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Accueil du site → Master → Pays Bas → 2013 → Decentralisation of water supply and management and its impacts on achieving the MDGs : the case of rural water supply in Iishana sub-basin in Namibia

UNESCO-IHE Institute for Water Education, Delft (2013)

Decentralisation of water supply and management and its impacts on achieving the MDGs : the case of rural water supply in Iishana sub-basin in Namibia

Angula T.

Titre : Decentralisation of water supply and management and its impacts on achieving the MDGs : the case of rural water supply in Iishana sub-basin in Namibia

Auteur : Angula T.

Université de soutenance : UNESCO-IHE Institute for Water Education, Delft.

Grade : Master of Science (MS) 2013

Résumé
Decentralisation of water supply services and management as public services in the water sector worldwide has taken center stage in bringing water services and decision making closer to those who use such services. The majority of poor rural people lack access to safe drinking water and basic sanitation. Though there is noticeable progress with the provision of clean drinking water to rural areas in Iishana sub-basin, Namibia, the demand for safe drinking water still have to be met in order to achieve the MDG 7 target 10 of access to safe drinking water and basic sanitation. Community participation is viewed to be the cornerstone for decentralisation of rural water supply. Thus, communities are expected to take up responsibilities for rural water supply infrastructure, including its operation and maintenance. The main objective of this research aims to contribute to the understanding of the role of decentralisation of water supply and management in achieving the MDGs in relation to rural water supply and management.The methodology used for this study is a qualitative research of a case study in Namibia in which semi-structured interviews were conducted to gauge views and perceptions of organisations involved in rural water supply. Documents and reports on the subject were reviewed to provide supplementary data collection. Results show that the decentralisation of rural water supply resulted in the deconcentration of the Directorate of Water Supply and Sanitation Coordination to Oshana region. Sanitation was delegated to Oshana Regional Council. The handing over of the rural water supply function to Oshana Regional Council as stipulated by cabinet in 2007 did not materialise at the time of this study. The legalisation of WPAs has brought about formalisation of structures for the implementation of decentralisation of rural water supply. Findings show that the creation of NAMWATER and the Directororate of Water Ssupply and Sanitation Coordination at the regional level ensures continuous supply of water to rural areas. The government aimed for the communities to take ownership and management of rural water infrastructure through the Community Based Management strategy. The launching of the Community Based Management strategy in Namibia did not come without controversy. Negative implications of costs are experienced by the Water Point Committees. Findings indicate that international donor financial assistance had greatly contributed to the acceleration of the rural water supply pipeline schemes. Despite acknowledgement by respondents on progress with access to clean water, there is no reliable scientific data to conclusively prove the role and impact of decentralisation on the MDG of access to safe clean drinking water and basic sanitation. In conclusion, it remains unclear whether the maximum distance of 2,5km set by the government to fetching water at a water point is satisfactory to users, despite services provided. The question is also posed whether 15-20 litres per person per day is sufficient for daily essential needs. The study recommends the revision of cost-recovery mechanisms to accommodate the poor rural inhabitants, better outlining of the roles of NAMWATER and DWSSC on the collection of water fees to address the economic implications experienced by Water Point Committees and the integration of sanitation in the rural water supply programme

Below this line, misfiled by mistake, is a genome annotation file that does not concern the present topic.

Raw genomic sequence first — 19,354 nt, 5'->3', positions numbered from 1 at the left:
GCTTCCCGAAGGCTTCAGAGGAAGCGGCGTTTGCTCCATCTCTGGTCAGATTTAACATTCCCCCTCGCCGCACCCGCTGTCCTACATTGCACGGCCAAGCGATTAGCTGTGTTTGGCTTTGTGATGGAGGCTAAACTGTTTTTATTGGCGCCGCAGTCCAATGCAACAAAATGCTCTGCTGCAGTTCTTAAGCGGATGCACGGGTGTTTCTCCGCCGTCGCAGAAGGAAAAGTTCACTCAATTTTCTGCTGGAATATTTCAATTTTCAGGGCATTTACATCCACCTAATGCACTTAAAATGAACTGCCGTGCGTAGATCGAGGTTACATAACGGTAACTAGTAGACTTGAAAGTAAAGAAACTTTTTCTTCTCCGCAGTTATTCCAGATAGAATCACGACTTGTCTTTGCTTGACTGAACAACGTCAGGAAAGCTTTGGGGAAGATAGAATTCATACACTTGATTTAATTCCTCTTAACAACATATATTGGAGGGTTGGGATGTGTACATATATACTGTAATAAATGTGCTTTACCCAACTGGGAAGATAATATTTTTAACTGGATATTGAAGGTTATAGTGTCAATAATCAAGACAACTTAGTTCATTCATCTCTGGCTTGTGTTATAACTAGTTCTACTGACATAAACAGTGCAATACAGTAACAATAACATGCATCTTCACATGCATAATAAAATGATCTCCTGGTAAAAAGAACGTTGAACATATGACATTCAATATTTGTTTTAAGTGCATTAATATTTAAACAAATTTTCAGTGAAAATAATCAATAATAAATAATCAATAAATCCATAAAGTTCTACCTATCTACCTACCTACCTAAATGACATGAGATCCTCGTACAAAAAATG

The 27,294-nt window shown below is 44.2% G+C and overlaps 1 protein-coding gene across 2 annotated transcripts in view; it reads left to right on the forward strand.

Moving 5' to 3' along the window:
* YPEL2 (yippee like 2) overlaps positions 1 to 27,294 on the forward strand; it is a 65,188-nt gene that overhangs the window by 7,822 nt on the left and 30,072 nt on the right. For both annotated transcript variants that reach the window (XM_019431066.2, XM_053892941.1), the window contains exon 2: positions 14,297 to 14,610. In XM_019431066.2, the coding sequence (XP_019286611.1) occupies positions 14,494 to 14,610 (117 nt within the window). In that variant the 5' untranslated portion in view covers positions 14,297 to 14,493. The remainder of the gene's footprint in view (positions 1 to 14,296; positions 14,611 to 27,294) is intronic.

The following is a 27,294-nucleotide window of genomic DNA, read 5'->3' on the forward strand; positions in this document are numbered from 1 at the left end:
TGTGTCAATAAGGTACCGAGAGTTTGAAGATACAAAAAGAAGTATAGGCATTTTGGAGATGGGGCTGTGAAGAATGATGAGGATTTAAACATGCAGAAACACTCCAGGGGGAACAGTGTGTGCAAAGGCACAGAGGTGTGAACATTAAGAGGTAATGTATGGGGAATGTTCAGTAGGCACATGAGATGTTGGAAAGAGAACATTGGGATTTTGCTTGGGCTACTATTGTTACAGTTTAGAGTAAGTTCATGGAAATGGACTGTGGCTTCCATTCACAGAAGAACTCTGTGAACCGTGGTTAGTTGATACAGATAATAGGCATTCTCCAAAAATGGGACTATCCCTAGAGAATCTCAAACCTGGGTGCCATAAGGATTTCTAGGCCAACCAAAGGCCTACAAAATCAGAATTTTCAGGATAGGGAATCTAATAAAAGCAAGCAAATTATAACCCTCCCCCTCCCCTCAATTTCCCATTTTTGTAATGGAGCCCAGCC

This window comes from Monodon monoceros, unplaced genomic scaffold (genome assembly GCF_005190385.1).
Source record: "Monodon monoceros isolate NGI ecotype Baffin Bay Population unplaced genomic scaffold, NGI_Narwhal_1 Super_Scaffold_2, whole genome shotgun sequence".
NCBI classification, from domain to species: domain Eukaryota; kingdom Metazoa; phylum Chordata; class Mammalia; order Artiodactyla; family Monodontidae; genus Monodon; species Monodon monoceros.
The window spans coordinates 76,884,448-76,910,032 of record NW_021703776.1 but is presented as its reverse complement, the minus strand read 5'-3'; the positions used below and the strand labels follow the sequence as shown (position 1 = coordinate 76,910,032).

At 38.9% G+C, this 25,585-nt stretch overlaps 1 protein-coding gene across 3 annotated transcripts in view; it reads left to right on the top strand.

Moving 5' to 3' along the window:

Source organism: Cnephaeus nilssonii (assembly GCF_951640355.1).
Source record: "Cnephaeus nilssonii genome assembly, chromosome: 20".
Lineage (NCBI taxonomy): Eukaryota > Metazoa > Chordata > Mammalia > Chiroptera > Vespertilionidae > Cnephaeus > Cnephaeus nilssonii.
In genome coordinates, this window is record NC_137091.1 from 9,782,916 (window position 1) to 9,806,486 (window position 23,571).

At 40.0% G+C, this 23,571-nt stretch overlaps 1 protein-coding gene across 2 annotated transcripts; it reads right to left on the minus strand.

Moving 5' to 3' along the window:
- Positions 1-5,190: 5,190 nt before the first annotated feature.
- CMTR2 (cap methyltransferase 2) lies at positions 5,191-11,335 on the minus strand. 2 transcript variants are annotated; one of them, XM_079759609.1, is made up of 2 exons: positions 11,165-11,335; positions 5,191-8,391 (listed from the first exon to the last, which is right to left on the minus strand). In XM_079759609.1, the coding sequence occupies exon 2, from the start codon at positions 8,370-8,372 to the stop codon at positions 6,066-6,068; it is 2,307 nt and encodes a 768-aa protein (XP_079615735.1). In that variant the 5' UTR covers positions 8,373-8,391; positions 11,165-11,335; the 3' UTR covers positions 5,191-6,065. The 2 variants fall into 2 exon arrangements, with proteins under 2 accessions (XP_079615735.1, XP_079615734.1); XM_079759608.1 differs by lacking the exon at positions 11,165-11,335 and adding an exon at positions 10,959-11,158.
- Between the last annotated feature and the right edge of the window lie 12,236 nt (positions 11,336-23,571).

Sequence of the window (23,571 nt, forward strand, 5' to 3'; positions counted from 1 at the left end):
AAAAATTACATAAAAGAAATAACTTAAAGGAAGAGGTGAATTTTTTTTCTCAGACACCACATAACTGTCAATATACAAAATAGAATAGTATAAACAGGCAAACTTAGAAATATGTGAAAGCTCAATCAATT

Sujets  : rural water supply ; decentralization ; public service management ; community participation ; rural areas ; case studies ; Namibia

Présentation

Page publiée le 31 décembre 2016, mise à jour le 11 novembre 2019